Microsoft's feats, failures and future

After 13 years at the helm, Mr Steven Ballmer is leaving Microsoft, the company he has been with since 1980.

As the company's 30th employee, Mr Ballmer was personally hired by Microsoft's founder Bill Gates and has headed several Microsoft divisions during his time at the software giant. He was promoted to president of Microsoft in 1998 and was named Mr Gates' successor in 2000 when he was made CEO.

While his tenure has seen the company triple its revenue and double its profits, its stock prices have remained flat. In early 2000, Microsoft was worth almost US$600 billion. Now, it is trading at about US$270 billion (S$344 billion).

Here is a quick summary of Microsoft's hits and misses under the leadership of Mr Ballmer.


Xbox 360 (2005)

There were a few chuckles when Microsoft said that it wanted to enter the video game console market. While the original Xbox was a commendable effort, it was no match for Sony's more popular PlayStation 2.

But Mr Ballmer pushed on and made the successor, the Xbox 360, a formidable opponent. Even though Sony's PlayStation 3 offered free online multiplayer connectivity, Microsoft's paid service proved to be equally popular.

Global console sales for the Xbox 360 crossed the 77 million mark this year, besting the 75 million clocked by PlayStation 3 sales.

Windows 7 (2009)

The history of Windows began in 1985 and while there have been some hits (Windows XP) and some misses (Windows ME), Windows 7 stood out for putting together the best that the platform had to offer in one package. The software ran faster in machines, was extremely user-friendly and included tweaks that enhanced user experience. Windows 7 went on to become the company's fastest-selling operating system and more than 630 million licences have been sold.

Kinect (2010)

While the Nintendo Wii can be credited for introducing motion-based controls for video games, Microsoft went a step further and tossed out the actual controller. Instead, the Kinect sensor uses a camera to detect a player's movement and incorporates it into the game.

And consumers lapped it up, as the Kinect sensor made the Guinness World Record of being the fastest-selling consumer electronics device by selling 8 million units in its first 60 days of launch.

Microsoft shipped 24 million units of the Kinect sensor as of January.

While Sony's Move controllers were inspired by the Nintendo Wii, the Kinect was revolutionary and a bold effort in innovation.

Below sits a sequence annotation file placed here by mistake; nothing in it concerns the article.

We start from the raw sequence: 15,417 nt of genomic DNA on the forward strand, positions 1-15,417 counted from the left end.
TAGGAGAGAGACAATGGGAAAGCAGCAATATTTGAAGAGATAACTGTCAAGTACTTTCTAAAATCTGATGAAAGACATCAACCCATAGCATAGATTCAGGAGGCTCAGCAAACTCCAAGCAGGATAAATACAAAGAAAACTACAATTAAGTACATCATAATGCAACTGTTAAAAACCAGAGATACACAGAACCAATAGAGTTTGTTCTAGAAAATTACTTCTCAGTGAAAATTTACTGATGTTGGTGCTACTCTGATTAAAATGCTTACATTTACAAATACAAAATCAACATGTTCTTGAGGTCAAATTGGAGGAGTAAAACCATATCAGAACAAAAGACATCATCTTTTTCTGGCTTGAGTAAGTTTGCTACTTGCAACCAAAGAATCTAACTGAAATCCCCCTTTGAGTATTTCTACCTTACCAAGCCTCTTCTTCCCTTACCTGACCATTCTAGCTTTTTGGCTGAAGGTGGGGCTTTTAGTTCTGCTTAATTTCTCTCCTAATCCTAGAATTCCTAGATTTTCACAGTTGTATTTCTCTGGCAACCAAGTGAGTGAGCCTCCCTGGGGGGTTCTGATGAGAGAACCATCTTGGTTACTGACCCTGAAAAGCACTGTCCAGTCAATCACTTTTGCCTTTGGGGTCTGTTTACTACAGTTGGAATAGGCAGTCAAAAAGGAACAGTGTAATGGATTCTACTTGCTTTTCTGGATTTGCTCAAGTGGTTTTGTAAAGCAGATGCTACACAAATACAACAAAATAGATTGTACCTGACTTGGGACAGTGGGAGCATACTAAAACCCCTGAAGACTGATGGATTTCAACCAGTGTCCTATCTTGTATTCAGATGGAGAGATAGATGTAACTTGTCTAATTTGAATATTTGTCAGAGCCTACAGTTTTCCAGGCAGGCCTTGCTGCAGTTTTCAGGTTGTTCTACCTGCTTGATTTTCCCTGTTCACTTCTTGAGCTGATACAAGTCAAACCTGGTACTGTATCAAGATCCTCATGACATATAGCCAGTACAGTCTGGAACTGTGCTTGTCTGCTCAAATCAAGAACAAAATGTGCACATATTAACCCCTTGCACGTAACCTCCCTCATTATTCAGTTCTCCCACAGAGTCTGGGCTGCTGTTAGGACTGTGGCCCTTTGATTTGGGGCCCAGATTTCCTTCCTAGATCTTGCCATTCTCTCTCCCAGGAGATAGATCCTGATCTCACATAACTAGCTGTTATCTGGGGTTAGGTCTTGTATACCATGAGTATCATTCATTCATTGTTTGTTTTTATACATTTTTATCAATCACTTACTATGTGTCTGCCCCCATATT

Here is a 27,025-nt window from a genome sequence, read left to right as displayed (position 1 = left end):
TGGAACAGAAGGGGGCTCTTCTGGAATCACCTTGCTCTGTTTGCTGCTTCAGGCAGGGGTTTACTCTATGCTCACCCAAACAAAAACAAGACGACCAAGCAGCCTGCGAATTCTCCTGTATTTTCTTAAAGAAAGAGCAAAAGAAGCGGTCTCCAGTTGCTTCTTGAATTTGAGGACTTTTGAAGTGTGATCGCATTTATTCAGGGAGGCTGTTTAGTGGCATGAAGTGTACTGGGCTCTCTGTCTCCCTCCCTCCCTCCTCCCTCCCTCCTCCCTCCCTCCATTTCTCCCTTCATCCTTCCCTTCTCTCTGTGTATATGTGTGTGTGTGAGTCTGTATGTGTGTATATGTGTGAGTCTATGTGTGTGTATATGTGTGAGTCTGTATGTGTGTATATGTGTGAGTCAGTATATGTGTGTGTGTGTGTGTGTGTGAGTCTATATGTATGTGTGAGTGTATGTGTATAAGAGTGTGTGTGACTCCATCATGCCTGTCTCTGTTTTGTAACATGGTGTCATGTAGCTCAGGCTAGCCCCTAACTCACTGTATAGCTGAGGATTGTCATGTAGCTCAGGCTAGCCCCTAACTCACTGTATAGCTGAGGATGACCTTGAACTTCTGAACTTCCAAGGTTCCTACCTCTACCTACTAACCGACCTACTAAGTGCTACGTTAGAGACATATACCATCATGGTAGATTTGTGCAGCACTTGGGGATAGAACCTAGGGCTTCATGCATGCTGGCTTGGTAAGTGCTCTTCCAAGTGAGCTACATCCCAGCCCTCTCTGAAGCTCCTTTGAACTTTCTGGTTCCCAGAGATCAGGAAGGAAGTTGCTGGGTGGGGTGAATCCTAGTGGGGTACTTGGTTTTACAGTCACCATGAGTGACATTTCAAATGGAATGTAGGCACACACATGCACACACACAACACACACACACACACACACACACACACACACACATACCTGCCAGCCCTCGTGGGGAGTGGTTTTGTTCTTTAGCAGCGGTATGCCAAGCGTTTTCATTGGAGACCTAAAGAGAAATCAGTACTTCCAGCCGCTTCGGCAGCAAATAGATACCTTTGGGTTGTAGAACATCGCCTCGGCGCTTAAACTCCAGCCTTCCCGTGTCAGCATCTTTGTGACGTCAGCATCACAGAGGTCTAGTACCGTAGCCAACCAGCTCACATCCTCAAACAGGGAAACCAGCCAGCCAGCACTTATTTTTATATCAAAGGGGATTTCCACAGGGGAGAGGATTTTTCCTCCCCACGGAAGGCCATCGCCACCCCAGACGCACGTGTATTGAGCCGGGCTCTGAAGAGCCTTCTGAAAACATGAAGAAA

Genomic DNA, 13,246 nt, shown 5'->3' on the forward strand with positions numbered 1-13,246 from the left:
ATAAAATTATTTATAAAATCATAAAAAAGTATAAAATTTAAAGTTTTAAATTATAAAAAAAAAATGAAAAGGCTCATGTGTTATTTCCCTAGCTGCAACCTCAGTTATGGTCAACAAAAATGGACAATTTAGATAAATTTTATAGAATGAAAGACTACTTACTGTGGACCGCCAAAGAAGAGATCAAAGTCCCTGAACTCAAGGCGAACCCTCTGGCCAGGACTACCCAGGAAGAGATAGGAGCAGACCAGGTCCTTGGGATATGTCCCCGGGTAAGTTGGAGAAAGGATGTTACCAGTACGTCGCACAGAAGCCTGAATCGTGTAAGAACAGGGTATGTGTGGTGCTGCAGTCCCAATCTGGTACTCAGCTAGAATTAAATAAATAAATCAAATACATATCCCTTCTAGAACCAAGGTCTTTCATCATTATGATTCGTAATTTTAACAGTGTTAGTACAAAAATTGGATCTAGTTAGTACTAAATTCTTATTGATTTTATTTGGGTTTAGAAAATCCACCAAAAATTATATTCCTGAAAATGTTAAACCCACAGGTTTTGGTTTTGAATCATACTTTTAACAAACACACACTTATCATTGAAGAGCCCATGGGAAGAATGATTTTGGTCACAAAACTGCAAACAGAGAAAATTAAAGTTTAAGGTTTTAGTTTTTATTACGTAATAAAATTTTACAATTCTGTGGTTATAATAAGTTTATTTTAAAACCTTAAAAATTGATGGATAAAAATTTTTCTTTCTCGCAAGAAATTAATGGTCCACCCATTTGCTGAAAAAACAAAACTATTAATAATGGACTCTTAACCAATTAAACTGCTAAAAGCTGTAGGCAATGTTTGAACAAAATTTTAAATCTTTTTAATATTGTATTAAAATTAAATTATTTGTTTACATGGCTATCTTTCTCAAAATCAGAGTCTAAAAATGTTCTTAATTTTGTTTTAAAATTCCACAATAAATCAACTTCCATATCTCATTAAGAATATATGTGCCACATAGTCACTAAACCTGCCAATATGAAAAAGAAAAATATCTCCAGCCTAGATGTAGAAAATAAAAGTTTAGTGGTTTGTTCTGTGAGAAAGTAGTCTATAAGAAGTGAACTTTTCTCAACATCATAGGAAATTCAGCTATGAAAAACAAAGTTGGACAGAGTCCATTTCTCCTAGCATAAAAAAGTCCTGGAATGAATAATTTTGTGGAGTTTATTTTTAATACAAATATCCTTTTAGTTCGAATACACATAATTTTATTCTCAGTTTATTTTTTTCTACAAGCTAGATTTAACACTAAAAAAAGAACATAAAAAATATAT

Windows Mobile (2000 to 2010), Windows Phone (2010)

Mr Ballmer famously questioned the significance of the iPhone in 2007 and said there was no chance it was going to get significant market share. Of course, Windows Mobile devices had a 47 per cent market share in the United States at that time.

By 2010, Microsoft was trounced by Apple and Google and could snare only 10 per cent of the global market.

The company overhauled the operating system and came up with a successor, Windows Phone, in 2010. While it managed to partner mobile phone maker Nokia in using the OS, sales failed to make up for the dominance that Apple and Google already had in the smartphone market.

Current market share for Windows Phone devices sits at 3.1 per cent of global sales.

Zune (2006 to 2011)

Chances are, few here would know of Microsoft's range of digital media products as the company launched the products only in a small number of markets outside of the United States and skipped South-east Asia completely.

Positioned as a competitor to Apple's highly successful iPod range, the devices and content services failed to take off. It was not the first Microsoft product to have failed and would not be the last.

Windows 8 (2012)

With sales of tablets outpacing those of the more expensive personal computers, Microsoft needed a revamp of its resource-heavy Windows OS. It came up with Windows 8, which featured a radical redesign, as well as several new features, including a touchscreen interface for use on a slate device.

Alas, the new interface never caught on and some changes to correct it are being made to the upcoming update, Windows 8.1.

Meanwhile, global sales of personal computers are slowing down, while those of tablets are on the rise.


Surface (2012)

Announced to rousing reaction, Microsoft's Surface tablets did not take off as expected. The lack of apps continues to be its bugbear with official apps for Facebook, Gmail and YouTube still prominently in absentia.

While the company had to write off US$900 million due to poor sales, there is a market for cheap and portable Windows machines that function as a tablet and a laptop.

But first, someone at Microsoft needs to look at what Android and iOS are capable of and offer something better, instead of slapping the Windows operating system on a slate device and praying it will sell.

Xbox One (2013)

The successor to the Xbox 360 is slated for launch later this year in the United States, but Microsoft has said the Xbox One will be available in Asia only late next year.

Meanwhile, Sony is expected to announce 2013 launch details of its PlayStation 4 game console in Asia later this month.

After having to deal with numerous changes in services on the Xbox One, the lack of availability of one of the company's more successful consumer product in Asia came as a double whammy for fans of the brand.

The changes in policies showed that Microsoft did not understand what gamers wanted.

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